In 2011, Abdelaziz Filali Sadouk and Yamina Rafie took part in the Pamoja West Africa Best Practice sharing workshop in Sierra Leone. The workshop revealed a wealth of exciting Reflect initiatives going on in communities across the sub region and field visits enabled first-hand experience of some of these and an opportunity to discover more about rural Sierra Leone.
The Moroccan and West African political, social, economic and cultural environments are quite different. Morocco is considerably more developed in terms of infrastructure and services and government exerts greater influence and control over daily life, including the delivery of literacy services. This meant that once the decision was taken by the Ministry of Education to experiment with Reflect, education authorities at regional and provincial level were readily available to support the initiative. It also ensured that national education authorities were involved in the initiative from the start, since it would not have been possible without their support and cooperation. The disadvantage was that TOTs, which usually take a minimum of 12 -14 days had to be condensed into 10 days to fit in with the availability of busy government workers.
Morocco is one of the few Arabic speaking countries currently using Reflect (others are Sudan and Egypt) and consequently Moroccans were required to adapt Reflect techniques for the acquisition of reading and writing skills for use with Arab script. Trainers from Mali used French as the language of communication, which, while not ideal, since participants were more at ease in Arabic, served reasonably well to transmit the key concepts.
Differences and similarities in the roles of men and women in Morocco and in West Africa show up in their respective Reflect experiences. In Morocco, government participants in Reflect workshops have all, so far, been men, as are most association representatives, whereas Reflect circle facilitators are almost exclusively women, with only one male facilitator in the whole country. In West Africa the majority of circle facilitators are men, and men tend to predominate at all workshops, unless organisations are specifically required to send a man and a woman, as is the case for a number of Reflect orientated events. In Morocco all but one of the pilot Reflect circles are made up solely of women, the exception being the one for farmers, who are men. In West Africa while some women’s circles exist, there are many mixed circles, with few, if any, specifically for men. When asked, several Moroccans thought that it would be difficult to have mixed Reflect circles because of gender, based social restrictions and the different interests of the two groups.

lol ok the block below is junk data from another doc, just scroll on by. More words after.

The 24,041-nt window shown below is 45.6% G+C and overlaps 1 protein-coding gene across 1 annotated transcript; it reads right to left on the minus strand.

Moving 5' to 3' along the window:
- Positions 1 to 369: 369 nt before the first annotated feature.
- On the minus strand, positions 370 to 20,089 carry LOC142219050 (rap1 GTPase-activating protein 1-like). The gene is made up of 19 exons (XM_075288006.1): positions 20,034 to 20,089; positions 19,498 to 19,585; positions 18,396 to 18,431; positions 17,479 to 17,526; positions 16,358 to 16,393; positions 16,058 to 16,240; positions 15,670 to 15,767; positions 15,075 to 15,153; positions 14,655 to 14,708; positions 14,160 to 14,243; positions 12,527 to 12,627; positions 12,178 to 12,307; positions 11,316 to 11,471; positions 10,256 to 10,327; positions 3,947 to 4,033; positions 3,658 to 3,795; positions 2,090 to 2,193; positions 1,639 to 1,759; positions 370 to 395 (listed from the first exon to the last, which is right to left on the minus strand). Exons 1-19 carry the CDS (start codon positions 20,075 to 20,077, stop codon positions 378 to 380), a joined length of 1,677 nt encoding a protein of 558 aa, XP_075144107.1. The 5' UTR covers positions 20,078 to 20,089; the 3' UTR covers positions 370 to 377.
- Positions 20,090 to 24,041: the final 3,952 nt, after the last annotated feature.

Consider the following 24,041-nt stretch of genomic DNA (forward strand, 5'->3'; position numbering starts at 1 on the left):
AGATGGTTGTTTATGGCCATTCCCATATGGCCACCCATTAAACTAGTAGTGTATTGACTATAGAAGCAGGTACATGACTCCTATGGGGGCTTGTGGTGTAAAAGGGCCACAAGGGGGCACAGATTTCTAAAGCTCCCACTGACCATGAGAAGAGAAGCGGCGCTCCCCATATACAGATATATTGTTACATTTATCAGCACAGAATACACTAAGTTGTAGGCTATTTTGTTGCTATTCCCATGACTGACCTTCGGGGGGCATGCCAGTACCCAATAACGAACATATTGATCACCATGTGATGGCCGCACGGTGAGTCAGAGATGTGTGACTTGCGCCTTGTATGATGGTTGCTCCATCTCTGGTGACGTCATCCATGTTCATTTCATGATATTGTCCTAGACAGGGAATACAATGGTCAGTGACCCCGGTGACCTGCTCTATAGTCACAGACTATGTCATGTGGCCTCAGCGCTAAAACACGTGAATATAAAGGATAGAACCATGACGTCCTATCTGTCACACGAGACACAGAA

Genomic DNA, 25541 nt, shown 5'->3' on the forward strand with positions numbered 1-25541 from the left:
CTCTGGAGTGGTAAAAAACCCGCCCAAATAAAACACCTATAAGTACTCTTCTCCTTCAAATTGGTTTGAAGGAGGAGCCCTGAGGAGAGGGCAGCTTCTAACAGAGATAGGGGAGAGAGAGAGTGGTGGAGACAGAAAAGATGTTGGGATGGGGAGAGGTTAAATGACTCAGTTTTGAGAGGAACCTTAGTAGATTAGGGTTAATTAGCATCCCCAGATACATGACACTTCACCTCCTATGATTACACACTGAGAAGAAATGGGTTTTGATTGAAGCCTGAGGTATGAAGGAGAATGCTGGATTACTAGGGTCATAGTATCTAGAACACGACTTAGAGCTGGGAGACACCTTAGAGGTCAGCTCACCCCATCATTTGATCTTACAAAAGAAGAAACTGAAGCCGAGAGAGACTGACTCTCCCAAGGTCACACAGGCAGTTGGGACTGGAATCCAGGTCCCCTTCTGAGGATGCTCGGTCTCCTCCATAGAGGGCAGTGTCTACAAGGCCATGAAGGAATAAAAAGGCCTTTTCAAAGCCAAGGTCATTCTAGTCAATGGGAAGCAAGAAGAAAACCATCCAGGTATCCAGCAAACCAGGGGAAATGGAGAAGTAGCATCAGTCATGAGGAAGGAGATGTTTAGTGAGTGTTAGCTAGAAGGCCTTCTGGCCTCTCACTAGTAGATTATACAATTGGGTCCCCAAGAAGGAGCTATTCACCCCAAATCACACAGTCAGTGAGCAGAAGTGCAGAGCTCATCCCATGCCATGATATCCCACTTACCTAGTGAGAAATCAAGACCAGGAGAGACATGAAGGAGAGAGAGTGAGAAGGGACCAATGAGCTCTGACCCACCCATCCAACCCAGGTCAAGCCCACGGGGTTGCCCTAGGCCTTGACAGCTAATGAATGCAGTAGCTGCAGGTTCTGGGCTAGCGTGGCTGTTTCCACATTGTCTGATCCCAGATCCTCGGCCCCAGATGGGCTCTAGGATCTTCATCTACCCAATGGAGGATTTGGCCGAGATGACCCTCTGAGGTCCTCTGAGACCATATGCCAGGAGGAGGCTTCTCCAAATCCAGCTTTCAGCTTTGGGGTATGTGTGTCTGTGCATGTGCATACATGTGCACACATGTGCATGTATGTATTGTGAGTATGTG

Reflect Circle Facilitators
There is a significant difference in the educational levels of circle facilitators in West Africa and in Morocco. In the rural West Africa community, facilitators have rarely had access to formal education beyond primary level whereas in Morocco facilitators have secondary and even tertiary educational qualifications. This has no doubt assisted Moroccan facilitators in their capacity to adapt the approach and in developing learning modules to fit their realities. It may also mean that they need less frequent supervisory and support visits, but in no way removes the need for such visits or the need to meet together regularly to discuss progress.
Themes and Objectives